Recently, our church staff has being encouraged to improve our fitness. As an incentive in January, we were challenged to try to increase our fitness times over the previous month, with a contest thrown in — a prize going to the person with the most minutes logged!
Since I’ve fallen in love with fitness again over the past 15 months this was an extra excuse to do what comes naturally. Call me crazy, but there are few things I enjoy more than going to the rec center and running 13 miles or climbing 80 flights of stairs. Maybe it’s a “runner’s high” or something, but cardio fitness has definitely become my drug of choice.
And New Covenant’s fitness contest came at a perfect time — January wasn’t as busy as other months and physically I’ve rarely felt healthier. Each day I logged my fitness minutes and at the end of the month I discovered to my delight that I had logged a whopping total of 1,120 minutes! I had run the equivalent of almost 5 marathons during January! I figured out that it totaled 36 minutes a day average.
I was feeling pretty smug about my accomplishment as well as my chances for winning “the prize” until it suddenly occurred to me how comparatively little time I had spent with God over that same time period. My excitement about and commitment for fitness had far exceeded my excitement and commitment for the Lord. Compared to the 36 minutes a day I spent working out, I wondered how many actual minutes per day I had spent alone with God in prayer and Bible reading. Was it even 10? Not likely.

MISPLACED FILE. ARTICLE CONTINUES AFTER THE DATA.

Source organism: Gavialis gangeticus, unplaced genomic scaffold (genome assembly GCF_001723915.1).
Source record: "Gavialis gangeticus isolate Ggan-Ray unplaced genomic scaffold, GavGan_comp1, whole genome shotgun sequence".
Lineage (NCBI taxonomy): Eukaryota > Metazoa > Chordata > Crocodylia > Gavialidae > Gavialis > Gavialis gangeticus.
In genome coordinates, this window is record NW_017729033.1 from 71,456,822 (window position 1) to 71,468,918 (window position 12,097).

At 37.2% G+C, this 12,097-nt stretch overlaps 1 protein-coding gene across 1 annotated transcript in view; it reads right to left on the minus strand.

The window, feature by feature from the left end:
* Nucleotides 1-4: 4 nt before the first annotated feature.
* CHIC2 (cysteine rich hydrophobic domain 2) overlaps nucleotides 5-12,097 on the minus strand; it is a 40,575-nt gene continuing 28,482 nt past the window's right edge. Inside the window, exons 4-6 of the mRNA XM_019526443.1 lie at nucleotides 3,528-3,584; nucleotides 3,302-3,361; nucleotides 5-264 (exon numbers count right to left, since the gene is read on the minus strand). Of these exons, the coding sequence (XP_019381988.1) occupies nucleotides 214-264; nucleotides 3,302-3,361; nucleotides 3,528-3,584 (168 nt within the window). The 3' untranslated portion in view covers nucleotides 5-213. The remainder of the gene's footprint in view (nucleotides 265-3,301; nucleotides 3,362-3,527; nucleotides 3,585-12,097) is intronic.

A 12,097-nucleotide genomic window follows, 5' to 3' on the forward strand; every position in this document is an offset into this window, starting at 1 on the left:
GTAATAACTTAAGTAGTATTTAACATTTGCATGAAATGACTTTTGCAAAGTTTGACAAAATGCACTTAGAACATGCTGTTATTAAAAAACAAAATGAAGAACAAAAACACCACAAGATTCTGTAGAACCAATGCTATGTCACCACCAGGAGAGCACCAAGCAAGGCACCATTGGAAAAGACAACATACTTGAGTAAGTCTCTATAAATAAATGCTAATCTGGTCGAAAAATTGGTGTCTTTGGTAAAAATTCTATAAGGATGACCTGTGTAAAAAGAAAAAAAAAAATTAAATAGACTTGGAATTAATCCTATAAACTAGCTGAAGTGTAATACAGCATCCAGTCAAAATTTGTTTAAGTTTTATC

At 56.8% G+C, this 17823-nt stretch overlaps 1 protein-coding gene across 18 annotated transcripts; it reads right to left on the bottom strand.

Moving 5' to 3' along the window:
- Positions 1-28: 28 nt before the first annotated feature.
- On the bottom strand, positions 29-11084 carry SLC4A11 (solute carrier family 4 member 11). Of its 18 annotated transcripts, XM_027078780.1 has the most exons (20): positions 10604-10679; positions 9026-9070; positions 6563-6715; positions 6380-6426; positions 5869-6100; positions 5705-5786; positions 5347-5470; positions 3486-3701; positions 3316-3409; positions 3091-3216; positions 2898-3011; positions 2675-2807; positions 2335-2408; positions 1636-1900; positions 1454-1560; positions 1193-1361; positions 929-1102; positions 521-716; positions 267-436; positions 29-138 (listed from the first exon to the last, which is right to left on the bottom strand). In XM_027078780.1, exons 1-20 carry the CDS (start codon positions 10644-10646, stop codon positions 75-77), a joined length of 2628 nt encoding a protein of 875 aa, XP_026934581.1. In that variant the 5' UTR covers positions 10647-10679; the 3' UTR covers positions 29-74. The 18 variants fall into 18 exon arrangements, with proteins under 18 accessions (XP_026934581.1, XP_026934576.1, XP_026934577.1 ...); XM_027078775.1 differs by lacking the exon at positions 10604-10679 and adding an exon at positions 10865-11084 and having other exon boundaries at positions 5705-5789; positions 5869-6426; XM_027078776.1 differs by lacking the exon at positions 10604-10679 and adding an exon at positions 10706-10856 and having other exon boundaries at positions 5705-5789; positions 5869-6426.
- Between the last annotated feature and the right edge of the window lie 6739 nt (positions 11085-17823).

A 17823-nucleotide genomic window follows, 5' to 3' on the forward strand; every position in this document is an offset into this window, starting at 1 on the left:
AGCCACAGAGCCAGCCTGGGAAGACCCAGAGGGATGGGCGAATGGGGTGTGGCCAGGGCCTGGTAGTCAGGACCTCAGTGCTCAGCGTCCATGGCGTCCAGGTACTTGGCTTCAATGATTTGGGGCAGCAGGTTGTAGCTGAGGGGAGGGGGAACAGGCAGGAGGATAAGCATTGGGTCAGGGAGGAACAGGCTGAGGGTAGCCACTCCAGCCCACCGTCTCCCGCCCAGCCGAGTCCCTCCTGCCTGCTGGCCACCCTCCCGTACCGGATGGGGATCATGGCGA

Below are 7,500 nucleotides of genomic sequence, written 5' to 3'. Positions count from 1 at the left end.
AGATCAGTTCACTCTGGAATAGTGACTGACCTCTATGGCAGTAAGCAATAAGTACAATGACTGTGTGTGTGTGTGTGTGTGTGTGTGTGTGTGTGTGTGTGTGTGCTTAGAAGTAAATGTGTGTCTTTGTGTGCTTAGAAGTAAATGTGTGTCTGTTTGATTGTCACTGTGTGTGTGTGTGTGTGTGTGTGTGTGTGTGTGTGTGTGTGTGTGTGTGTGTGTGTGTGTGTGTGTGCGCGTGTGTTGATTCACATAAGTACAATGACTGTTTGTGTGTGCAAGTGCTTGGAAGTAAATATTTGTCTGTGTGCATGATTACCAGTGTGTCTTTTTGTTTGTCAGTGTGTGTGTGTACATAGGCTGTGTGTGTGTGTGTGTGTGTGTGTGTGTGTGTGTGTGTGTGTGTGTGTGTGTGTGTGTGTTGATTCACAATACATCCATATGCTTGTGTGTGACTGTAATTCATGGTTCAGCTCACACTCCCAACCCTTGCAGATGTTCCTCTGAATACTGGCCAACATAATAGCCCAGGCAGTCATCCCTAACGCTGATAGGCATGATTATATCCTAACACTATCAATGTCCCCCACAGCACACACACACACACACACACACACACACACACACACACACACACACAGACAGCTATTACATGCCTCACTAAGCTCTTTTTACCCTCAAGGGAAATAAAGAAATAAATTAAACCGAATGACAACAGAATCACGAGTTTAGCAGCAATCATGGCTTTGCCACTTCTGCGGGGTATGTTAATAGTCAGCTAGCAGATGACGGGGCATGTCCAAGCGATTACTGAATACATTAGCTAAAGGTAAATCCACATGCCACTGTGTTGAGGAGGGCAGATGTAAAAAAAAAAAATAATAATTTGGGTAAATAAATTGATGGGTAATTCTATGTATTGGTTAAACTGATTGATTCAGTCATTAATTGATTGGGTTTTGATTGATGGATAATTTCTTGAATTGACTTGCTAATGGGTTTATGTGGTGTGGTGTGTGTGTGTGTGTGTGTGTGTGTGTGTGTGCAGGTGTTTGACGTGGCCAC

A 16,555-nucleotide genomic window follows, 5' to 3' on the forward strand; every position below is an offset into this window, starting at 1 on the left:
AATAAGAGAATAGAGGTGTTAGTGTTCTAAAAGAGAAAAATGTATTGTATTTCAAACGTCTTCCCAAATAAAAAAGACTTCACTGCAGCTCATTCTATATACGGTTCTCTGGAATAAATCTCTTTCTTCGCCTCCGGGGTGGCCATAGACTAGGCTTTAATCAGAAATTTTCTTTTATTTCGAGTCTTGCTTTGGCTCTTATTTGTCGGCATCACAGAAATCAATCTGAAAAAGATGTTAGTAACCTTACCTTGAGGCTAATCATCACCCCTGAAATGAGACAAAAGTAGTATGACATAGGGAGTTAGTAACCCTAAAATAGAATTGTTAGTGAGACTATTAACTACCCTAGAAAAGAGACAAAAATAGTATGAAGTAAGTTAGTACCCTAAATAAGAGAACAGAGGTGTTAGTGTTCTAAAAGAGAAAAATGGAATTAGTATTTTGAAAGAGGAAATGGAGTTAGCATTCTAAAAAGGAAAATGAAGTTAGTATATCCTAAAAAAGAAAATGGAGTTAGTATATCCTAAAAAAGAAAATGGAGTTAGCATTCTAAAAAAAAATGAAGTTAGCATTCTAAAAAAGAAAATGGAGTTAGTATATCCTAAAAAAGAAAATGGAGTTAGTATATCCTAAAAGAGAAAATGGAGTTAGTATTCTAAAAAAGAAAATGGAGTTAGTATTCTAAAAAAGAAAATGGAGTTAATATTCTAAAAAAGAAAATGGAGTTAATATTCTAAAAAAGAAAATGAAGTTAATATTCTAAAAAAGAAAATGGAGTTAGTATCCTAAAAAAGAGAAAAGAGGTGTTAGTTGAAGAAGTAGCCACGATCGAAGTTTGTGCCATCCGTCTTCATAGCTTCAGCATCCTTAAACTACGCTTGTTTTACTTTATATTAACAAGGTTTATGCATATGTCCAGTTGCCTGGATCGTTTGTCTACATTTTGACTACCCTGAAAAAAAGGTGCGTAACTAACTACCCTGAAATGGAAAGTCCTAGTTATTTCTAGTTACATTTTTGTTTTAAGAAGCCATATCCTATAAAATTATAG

I was convicted. Isn’t this idolatry? Isn’t this a violation of the first of the Ten Commandments? Isn’t this the sin of the Church in Ephesus in Revelation 2:4 when they left their “first love?” Wouldn’t it be considered a cosmic insult to be bounding out of bed early in the morning to run 6 miles while leaving my Bible on my bedstand? Yes on all accounts.
Because of this realization, I’ve made some immediate changes.
Apologize to God for my neglect of Him last month.
Stop obsessing over physical fitness. It’s good and important, but not THAT important. Certainly the quality of my personal relationship with God is WAY more important than the shape or condition of my body.
Let the contest be for those who really do need incentive for working out. I obviously don’t.
Start logging my quiet time minutes — not to make my walk with God a legalistic chore, but rather to give me a point of comparison between my physical and spiritual fitness. That way I’ll have an objective measurement of how much of my life was devoted to each. Then I will be able to honestly evaluate how I’m doing at putting first things first.